Southampton Town Board members agreed to file a lawsuit against the Long Island Power Authority on Tuesday afternoon after a nearly two-week standoff over a new transmission line that’s being laid between Southampton Village and a substation on the Bridgehampton-Sag Harbor Turnpike.
If the town goes ahead with the suit, which it is expected to file today, April 17, it would also seek a temporary restraining order that would prohibit the utility from completing further work on the project until a deal is reached. LIPA officials have previously stated that the line installation must be completed before July or the South Fork could face brownouts, or rolling blackouts, this summer.
Currently, LIPA plans to bury 55 percent of the 8.5-mile line and place the remainder on large telephone poles along a stretch of side roads in Water Mill.
The town has been working with neighbors who oppose the aboveground portion of the project on a plan in which Southampton Town residents living east of Southampton Village would pay the additional $8 million cost of burying the entire line. LIPA has thus far been unwilling to adopt the plan and wants the town to cover the costs of any lawsuits relating to the project, which the town has refused to do.
Two weeks ago, the town issued stop work orders and filed a notice of intent to sue the utility in Suffolk County Supreme Court in Riverhead, but rescinded the threats in the hope of reaching a deal with LIPA within that week.
That hasn’t happened and it now appears that the town will move forward with its lawsuit.
“We are still hoping that we will reach a mutually satisfactory solution, but the reality is we haven’t,” said Town Board member Anna Throne-Holst, adding that the sticking points involve “indemnification and disclosure and privacy issues.” She declined to comment further.
The town requested that LIPA respond to its threat by Wednesday.
After receiving word of the town’s intent to sue, LIPA spokesman Ed Dumas said that utility officials had believed the town had engaged in good faith negotiations up until the threat of a lawsuit ?on Tuesday. He said that LIPA would more likely argue its case in court ?than respond to the town’s threat ?beforehand.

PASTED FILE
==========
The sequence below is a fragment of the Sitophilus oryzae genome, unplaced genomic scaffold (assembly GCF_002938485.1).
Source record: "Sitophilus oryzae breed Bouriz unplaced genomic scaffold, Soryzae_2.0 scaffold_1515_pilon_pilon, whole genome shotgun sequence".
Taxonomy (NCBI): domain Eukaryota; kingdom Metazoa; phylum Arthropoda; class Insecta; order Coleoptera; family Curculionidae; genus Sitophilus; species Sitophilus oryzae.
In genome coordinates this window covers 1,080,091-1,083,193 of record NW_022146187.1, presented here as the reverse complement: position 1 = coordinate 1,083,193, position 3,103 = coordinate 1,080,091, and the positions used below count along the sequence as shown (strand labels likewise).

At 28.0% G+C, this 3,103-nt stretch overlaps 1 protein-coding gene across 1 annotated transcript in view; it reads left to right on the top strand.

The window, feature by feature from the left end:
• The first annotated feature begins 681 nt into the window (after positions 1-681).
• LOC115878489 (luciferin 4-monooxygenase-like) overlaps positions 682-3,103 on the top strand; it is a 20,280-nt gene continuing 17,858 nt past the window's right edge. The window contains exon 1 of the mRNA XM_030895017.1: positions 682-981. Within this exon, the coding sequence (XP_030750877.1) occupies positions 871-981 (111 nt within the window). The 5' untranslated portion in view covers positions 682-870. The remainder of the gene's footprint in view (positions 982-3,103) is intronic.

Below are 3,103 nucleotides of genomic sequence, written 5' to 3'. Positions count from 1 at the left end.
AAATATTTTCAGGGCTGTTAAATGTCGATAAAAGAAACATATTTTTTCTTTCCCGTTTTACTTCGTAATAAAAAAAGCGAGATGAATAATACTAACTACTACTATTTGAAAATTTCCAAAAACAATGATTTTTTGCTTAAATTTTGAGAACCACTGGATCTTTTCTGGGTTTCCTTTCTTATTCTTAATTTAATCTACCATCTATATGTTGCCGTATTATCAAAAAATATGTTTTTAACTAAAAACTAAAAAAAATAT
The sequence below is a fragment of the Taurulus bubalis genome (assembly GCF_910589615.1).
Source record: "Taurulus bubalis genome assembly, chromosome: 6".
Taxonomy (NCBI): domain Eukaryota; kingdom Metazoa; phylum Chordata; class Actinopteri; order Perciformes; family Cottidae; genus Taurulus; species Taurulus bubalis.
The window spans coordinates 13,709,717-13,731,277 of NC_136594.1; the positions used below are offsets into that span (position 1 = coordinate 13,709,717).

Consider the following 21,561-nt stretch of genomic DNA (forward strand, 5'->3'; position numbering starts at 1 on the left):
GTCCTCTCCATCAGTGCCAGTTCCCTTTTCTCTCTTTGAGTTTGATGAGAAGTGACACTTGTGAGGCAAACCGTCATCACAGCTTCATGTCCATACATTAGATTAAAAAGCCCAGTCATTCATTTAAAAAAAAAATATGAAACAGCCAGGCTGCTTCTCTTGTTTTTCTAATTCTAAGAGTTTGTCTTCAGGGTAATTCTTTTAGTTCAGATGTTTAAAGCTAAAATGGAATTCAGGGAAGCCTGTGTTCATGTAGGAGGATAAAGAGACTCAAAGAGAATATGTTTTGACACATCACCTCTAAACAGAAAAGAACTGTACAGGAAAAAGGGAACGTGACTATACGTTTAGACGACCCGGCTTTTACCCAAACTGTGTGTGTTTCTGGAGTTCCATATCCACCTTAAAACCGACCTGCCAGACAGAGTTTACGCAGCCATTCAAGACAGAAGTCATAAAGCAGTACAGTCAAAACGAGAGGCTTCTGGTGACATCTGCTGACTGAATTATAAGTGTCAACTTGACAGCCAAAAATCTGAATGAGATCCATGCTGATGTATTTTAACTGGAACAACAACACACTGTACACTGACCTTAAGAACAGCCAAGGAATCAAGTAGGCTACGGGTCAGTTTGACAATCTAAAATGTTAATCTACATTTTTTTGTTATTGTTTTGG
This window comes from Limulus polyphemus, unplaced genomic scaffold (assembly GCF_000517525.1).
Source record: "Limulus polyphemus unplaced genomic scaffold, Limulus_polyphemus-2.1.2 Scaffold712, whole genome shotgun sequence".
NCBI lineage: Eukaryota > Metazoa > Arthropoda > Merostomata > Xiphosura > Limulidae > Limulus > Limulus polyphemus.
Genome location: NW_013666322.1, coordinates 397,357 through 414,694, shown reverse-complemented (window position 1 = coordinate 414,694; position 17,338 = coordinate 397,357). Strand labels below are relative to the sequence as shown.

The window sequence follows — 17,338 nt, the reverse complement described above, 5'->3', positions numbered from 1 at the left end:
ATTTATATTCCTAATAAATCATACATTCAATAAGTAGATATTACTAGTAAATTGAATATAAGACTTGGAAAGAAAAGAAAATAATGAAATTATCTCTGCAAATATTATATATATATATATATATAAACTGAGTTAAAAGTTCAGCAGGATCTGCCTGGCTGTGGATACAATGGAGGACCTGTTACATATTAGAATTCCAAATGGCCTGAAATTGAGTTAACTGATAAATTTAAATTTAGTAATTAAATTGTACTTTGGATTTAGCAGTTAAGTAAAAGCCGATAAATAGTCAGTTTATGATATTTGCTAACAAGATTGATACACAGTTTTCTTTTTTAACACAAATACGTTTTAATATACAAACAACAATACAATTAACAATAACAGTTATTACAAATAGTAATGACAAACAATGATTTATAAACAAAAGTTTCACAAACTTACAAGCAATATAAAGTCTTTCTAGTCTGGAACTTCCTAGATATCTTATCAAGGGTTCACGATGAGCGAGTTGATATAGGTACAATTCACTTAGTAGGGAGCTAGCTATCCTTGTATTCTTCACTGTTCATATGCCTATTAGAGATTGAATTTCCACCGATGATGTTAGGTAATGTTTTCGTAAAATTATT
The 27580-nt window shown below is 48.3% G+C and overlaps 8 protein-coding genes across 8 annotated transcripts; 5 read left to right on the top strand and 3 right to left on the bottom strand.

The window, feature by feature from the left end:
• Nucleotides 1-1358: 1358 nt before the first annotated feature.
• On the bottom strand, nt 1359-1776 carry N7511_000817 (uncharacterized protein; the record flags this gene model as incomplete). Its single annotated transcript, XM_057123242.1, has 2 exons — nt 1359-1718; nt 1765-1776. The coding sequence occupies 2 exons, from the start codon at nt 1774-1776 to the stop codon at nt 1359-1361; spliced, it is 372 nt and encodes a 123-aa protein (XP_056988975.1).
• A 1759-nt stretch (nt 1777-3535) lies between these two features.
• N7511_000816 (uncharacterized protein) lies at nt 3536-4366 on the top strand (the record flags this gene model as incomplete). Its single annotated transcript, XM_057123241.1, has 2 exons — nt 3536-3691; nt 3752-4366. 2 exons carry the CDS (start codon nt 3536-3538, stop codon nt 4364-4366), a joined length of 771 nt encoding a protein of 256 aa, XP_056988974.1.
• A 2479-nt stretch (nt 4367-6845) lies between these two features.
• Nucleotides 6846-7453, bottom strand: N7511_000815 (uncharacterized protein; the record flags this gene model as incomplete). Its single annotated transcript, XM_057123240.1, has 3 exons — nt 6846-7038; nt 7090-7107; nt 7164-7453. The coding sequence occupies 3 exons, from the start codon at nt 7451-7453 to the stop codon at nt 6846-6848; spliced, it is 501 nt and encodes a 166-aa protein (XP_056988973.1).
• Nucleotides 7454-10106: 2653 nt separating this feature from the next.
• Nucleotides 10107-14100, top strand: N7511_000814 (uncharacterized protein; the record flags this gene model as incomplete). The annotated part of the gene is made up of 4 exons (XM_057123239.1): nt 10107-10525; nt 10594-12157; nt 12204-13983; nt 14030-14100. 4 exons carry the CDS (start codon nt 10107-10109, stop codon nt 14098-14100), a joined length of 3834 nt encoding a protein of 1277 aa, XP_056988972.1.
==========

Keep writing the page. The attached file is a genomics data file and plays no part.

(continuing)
“I’m no longer optimistic at this point,” he said, adding that LIPA is “open to coming back to negotiations if the commitments made during last two weeks can be honored.”
Mr. Dumas stated on Tuesday morning that though the underground portion of the project is proceeding rapidly, LIPA does not plan to begin work on the aboveground portion of the route before the end of April.
The Committee for a Green South Fork, which was formed last year in an attempt to stop the aboveground portion of the project, already filed a lawsuit against LIPA, along with other residents affected by the project, on March 28. Steve Abramson, who is a representative of that group as well as the chairman of the Water Mill Citizens Advisory Committee, said that LIPA has not yet responded to the suit. He added that he was encouraged by the town’s decision Tuesday.
“It’s great. We’re happy to see it,” Mr. Abramson said. “It’s overdue. LIPA seemed to be very disingenuous about their actions here.”
Mr. Abramson also said that he thinks LIPA’s insistence that the town provide indemnity to the utility against lawsuits was “tantamount to extortion.”
Mr. Abramson said the new proceeding filed by the town could set the project back by a month, possibly delaying work on the aboveground portion of the project that is about to begin. “I don’t think they can afford to have the delay in the cards,” he said, referring to LIPA.
LIPA maintains that it needs to have the new line in place by the July 4 holiday weekend in order to avoid brownouts throughout the East End.
“I think they snookered the town into withdrawing their stop work order,” said Mr. Abramson, referring to LIPA representatives. “I think they were using delay tactics.”
If the town moves forward with the suit, it will be filed by the town’s special council, Farrell Fritz P.C., which has offices in Bridgehampton.